Słowiński National Park
|This article does not cite any sources. (May 2015)|
|Słowiński National Park|
|Location||Pomeranian Voivodeship, Poland|
|Governing body||Ministry of the Environment|
Słowiński National Park (Polish: Słowiński Park Narodowy) is a national park in Pomeranian Voivodeship, northern Poland. It is situated on the Baltic coast, between Łeba and Rowy. The northern boundary of the park consists of 32.5 kilometres (20.2 mi) of coastline.
The original idea of creating a preserve here came out in 1946, at a conference in Łeba with scientists from Poznań and Gdańsk. The park, however, was created 21 years later, in 1967, on an area of 180.69 km2 (69.76 sq mi). Today it is slightly larger, covering 186.18 km2 (71.88 sq mi), of which 102.13 km2 (39.43 sq mi) consists of waters and 45.99 km2 (17.76 sq mi) of forests. The strictly preserved zone covers 56.19 km2 (21.70 sq mi). In 1977 UNESCO designated the park a biosphere reserve under its Programme on Man and the Biosphere (MaB). The Słowiński wetlands were designated a Ramsar site in 1995.
The park is named after the Slavic (later Germanized) people known as the Slovincians (Polish: Słowińcy), who used to live in this swampy, inaccessible area at the edge of Lake Leba. In the village of Kluki there is an open-air museum presenting aspects of this people's former life and culture.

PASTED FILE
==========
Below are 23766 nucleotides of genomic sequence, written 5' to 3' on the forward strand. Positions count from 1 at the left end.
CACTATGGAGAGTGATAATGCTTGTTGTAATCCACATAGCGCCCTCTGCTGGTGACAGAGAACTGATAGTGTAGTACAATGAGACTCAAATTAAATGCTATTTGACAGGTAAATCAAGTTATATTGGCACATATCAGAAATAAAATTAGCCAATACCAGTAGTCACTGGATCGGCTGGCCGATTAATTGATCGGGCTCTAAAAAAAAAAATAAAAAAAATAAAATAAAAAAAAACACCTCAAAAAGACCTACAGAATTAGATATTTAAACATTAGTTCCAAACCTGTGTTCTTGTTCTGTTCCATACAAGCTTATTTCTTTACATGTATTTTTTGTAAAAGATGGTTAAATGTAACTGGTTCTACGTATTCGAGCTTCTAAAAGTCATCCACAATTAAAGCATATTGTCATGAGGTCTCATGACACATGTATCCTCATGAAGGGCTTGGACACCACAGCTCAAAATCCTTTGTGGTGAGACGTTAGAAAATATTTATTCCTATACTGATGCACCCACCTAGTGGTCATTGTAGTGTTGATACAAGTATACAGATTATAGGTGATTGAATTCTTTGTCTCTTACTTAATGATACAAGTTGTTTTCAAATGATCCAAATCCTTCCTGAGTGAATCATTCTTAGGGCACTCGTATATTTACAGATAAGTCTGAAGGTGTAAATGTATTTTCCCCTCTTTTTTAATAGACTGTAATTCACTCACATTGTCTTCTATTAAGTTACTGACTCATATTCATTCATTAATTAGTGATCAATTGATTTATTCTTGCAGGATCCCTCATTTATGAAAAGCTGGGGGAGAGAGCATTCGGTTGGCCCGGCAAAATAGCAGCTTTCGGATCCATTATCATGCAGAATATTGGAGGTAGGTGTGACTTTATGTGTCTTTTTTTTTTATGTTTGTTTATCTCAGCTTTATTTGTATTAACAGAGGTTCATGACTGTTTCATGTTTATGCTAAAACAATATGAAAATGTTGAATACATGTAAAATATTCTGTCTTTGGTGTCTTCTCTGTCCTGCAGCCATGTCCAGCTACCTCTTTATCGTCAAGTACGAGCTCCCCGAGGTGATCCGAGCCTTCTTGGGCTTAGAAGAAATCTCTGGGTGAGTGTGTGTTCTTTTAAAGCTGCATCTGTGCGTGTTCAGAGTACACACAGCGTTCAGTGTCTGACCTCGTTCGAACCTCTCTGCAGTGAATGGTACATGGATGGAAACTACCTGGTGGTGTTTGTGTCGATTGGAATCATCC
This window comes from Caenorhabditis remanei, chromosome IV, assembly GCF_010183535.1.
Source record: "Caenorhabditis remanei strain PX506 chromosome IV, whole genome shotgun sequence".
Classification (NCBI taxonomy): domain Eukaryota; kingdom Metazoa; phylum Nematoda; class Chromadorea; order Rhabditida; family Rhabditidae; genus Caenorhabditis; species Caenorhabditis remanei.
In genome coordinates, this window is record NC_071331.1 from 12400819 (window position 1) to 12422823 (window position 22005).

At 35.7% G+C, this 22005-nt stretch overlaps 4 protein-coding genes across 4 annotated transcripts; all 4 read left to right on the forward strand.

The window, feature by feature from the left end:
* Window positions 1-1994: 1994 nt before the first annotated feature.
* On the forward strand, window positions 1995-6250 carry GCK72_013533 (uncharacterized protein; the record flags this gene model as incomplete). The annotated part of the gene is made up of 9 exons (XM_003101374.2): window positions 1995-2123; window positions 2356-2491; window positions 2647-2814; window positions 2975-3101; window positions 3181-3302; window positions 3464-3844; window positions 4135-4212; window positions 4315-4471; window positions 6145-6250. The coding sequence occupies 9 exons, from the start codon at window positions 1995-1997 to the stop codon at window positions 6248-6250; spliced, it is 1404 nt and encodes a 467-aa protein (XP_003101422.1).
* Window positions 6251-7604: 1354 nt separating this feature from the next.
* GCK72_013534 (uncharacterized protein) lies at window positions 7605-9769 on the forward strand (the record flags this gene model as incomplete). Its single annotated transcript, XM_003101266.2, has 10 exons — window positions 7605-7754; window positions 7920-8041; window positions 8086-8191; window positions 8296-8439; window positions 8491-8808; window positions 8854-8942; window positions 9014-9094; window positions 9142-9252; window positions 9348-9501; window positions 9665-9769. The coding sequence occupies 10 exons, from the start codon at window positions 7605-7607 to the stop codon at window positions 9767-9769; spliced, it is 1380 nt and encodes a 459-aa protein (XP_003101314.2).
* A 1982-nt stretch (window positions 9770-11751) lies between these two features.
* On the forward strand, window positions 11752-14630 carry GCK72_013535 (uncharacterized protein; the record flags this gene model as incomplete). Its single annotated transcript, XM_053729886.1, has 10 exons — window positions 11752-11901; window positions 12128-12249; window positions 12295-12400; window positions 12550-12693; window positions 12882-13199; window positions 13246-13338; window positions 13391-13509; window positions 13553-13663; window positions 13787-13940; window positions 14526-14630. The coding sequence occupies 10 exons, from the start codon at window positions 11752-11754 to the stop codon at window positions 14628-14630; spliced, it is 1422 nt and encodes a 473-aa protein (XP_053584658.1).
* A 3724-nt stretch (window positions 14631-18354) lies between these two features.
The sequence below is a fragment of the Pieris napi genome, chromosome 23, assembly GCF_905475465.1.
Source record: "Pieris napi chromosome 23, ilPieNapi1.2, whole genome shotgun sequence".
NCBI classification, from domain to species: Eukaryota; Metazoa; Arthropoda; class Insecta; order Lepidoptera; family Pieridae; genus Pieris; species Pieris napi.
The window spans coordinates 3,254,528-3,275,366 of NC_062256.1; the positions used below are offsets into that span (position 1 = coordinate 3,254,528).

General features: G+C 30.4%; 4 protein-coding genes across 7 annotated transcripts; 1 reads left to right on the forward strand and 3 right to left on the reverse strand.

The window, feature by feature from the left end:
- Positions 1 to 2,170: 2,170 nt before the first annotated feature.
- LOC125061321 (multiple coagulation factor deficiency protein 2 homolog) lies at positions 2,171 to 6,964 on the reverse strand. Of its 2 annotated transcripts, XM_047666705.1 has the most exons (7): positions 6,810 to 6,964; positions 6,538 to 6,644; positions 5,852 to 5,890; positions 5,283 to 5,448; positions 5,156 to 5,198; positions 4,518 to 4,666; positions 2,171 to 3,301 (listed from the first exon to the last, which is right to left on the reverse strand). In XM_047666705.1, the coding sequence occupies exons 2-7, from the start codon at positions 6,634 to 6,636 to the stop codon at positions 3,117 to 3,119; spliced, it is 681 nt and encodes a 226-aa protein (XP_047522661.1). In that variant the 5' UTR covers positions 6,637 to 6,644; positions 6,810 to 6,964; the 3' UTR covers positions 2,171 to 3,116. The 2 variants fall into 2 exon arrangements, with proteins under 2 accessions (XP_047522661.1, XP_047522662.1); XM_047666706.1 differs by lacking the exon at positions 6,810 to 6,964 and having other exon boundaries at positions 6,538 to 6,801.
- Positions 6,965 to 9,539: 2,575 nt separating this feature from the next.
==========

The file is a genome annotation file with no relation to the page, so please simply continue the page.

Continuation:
In the past, the park's area was a Baltic Sea bay. The sea's activity, however, created sand dunes which in the course of time separated the bay from the Baltic Sea. As waves and wind carry sand inland the dunes slowly move, at a speed of 3 to 10 metres per year. Some dunes are quite high - up to 30 metres. The highest peak of the park – Rowokol (115 metres (377 ft) above sea level) – is also an excellent observation point. The "moving dunes" are regarded as a curiosity of nature on a European scale.
Waters, which occupy 55% of park's area, are made up of lakes - Łebsko (71.40 km2 (27.57 sq mi), maximum depth 6.3 m (21 ft)), Gardno (24.68 km2 (9.53 sq mi), maximum depth 2.6 m (8.5 ft)) and Dolgie Wielkie (1.46 km2 (0.56 sq mi), maximum depth 2.9 m (9.5 ft)). Both Lebsko and Gardno lakes were previously bays. There are also seven rivers crossing the park, the largest being the Łeba and the Łupawa.
Forests in the park are mainly made of pines. These trees cover 80% of wooded areas, there are also peat bogs of several types. Of animals, the most numerous are birds with 257 species. This is because the park is located on the paths of migrating birds. They feel safe here because human activities are limited. The most interesting species are: erne, eagle owl, crow, swan and various kinds of ducks. Among the mammals, there are deer, wild pigs and hares.
There are around 140 kilometres (87 mi) of tourist walking trails. Beside the lakes are observation towers and along the trails one can find benches and resting places. Around the park there are many parking sites as well as hotels and camp sites, especially in Łeba.
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